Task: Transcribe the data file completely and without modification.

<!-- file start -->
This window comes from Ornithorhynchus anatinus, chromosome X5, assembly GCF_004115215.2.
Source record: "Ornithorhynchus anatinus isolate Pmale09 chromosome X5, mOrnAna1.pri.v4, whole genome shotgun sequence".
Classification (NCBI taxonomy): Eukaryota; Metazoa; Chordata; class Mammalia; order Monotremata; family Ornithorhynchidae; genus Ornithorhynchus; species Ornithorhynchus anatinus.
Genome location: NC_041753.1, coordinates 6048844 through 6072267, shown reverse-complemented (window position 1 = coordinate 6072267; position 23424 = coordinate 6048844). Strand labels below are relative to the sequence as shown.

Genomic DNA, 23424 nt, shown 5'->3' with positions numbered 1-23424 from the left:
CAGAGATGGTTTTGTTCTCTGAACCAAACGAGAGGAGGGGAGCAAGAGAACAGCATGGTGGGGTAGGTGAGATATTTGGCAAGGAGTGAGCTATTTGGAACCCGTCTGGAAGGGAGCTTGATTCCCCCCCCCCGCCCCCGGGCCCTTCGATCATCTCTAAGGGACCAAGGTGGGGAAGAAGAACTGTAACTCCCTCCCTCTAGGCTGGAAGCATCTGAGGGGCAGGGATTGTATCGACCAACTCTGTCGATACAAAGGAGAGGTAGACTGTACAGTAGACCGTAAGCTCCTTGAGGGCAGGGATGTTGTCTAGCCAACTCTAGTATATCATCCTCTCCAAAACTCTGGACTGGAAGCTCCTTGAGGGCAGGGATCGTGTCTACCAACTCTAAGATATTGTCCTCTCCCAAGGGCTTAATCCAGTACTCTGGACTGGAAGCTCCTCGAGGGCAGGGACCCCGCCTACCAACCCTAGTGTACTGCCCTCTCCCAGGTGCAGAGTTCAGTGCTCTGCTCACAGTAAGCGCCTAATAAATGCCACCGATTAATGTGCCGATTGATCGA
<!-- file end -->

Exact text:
This window comes from Ornithorhynchus anatinus, chromosome X5, assembly GCF_004115215.2.
Source record: "Ornithorhynchus anatinus isolate Pmale09 chromosome X5, mOrnAna1.pri.v4, whole genome shotgun sequence".
Classification (NCBI taxonomy): Eukaryota; Metazoa; Chordata; class Mammalia; order Monotremata; family Ornithorhynchidae; genus Ornithorhynchus; species Ornithorhynchus anatinus.
Genome location: NC_041753.1, coordinates 6048844 through 6072267, shown reverse-complemented (window position 1 = coordinate 6072267; position 23424 = coordinate 6048844). Strand labels below are relative to the sequence as shown.

Genomic DNA, 23424 nt, shown 5'->3' with positions numbered 1-23424 from the left:
CAGAGATGGTTTTGTTCTCTGAACCAAACGAGAGGAGGGGAGCAAGAGAACAGCATGGTGGGGTAGGTGAGATATTTGGCAAGGAGTGAGCTATTTGGAACCCGTCTGGAAGGGAGCTTGATTCCCCCCCCCCGCCCCCGGGCCCTTCGATCATCTCTAAGGGACCAAGGTGGGGAAGAAGAACTGTAACTCCCTCCCTCTAGGCTGGAAGCATCTGAGGGGCAGGGATTGTATCGACCAACTCTGTCGATACAAAGGAGAGGTAGACTGTACAGTAGACCGTAAGCTCCTTGAGGGCAGGGATGTTGTCTAGCCAACTCTAGTATATCATCCTCTCCAAAACTCTGGACTGGAAGCTCCTTGAGGGCAGGGATCGTGTCTACCAACTCTAAGATATTGTCCTCTCCCAAGGGCTTAATCCAGTACTCTGGACTGGAAGCTCCTCGAGGGCAGGGACCCCGCCTACCAACCCTAGTGTACTGCCCTCTCCCAGGTGCAGAGTTCAGTGCTCTGCTCACAGTAAGCGCCTAATAAATGCCACCGATTAATGTGCCGATTGATCGA